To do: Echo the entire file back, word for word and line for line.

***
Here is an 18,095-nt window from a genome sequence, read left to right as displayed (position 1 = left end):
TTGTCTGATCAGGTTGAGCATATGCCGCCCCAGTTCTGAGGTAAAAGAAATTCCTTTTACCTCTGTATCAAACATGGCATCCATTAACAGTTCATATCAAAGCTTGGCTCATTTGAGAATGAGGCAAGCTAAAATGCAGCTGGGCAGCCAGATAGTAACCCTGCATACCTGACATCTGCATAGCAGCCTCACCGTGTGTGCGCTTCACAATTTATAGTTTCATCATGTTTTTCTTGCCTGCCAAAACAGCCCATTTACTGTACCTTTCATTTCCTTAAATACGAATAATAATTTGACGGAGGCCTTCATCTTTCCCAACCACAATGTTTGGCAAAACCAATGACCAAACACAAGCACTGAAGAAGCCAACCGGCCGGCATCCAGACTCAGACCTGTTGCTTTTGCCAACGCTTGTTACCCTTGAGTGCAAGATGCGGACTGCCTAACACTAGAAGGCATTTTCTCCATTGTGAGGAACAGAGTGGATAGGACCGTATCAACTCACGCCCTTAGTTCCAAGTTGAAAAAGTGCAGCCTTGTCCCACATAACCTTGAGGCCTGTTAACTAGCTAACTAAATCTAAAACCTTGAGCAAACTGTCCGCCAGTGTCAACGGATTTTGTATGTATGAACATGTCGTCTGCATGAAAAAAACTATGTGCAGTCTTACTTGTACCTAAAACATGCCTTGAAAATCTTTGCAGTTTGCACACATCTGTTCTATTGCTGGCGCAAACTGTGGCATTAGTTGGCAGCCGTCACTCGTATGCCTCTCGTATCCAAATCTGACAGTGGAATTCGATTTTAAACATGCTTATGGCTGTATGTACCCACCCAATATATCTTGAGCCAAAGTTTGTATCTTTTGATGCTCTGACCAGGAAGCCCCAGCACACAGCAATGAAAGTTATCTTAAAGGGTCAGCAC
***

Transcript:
Here is an 18,095-nt window from a genome sequence, read left to right as displayed (position 1 = left end):
TTGTCTGATCAGGTTGAGCATATGCCGCCCCAGTTCTGAGGTAAAAGAAATTCCTTTTACCTCTGTATCAAACATGGCATCCATTAACAGTTCATATCAAAGCTTGGCTCATTTGAGAATGAGGCAAGCTAAAATGCAGCTGGGCAGCCAGATAGTAACCCTGCATACCTGACATCTGCATAGCAGCCTCACCGTGTGTGCGCTTCACAATTTATAGTTTCATCATGTTTTTCTTGCCTGCCAAAACAGCCCATTTACTGTACCTTTCATTTCCTTAAATACGAATAATAATTTGACGGAGGCCTTCATCTTTCCCAACCACAATGTTTGGCAAAACCAATGACCAAACACAAGCACTGAAGAAGCCAACCGGCCGGCATCCAGACTCAGACCTGTTGCTTTTGCCAACGCTTGTTACCCTTGAGTGCAAGATGCGGACTGCCTAACACTAGAAGGCATTTTCTCCATTGTGAGGAACAGAGTGGATAGGACCGTATCAACTCACGCCCTTAGTTCCAAGTTGAAAAAGTGCAGCCTTGTCCCACATAACCTTGAGGCCTGTTAACTAGCTAACTAAATCTAAAACCTTGAGCAAACTGTCCGCCAGTGTCAACGGATTTTGTATGTATGAACATGTCGTCTGCATGAAAAAAACTATGTGCAGTCTTACTTGTACCTAAAACATGCCTTGAAAATCTTTGCAGTTTGCACACATCTGTTCTATTGCTGGCGCAAACTGTGGCATTAGTTGGCAGCCGTCACTCGTATGCCTCTCGTATCCAAATCTGACAGTGGAATTCGATTTTAAACATGCTTATGGCTGTATGTACCCACCCAATATATCTTGAGCCAAAGTTTGTATCTTTTGATGCTCTGACCAGGAAGCCCCAGCACACAGCAATGAAAGTTATCTTAAAGGGTCAGCAC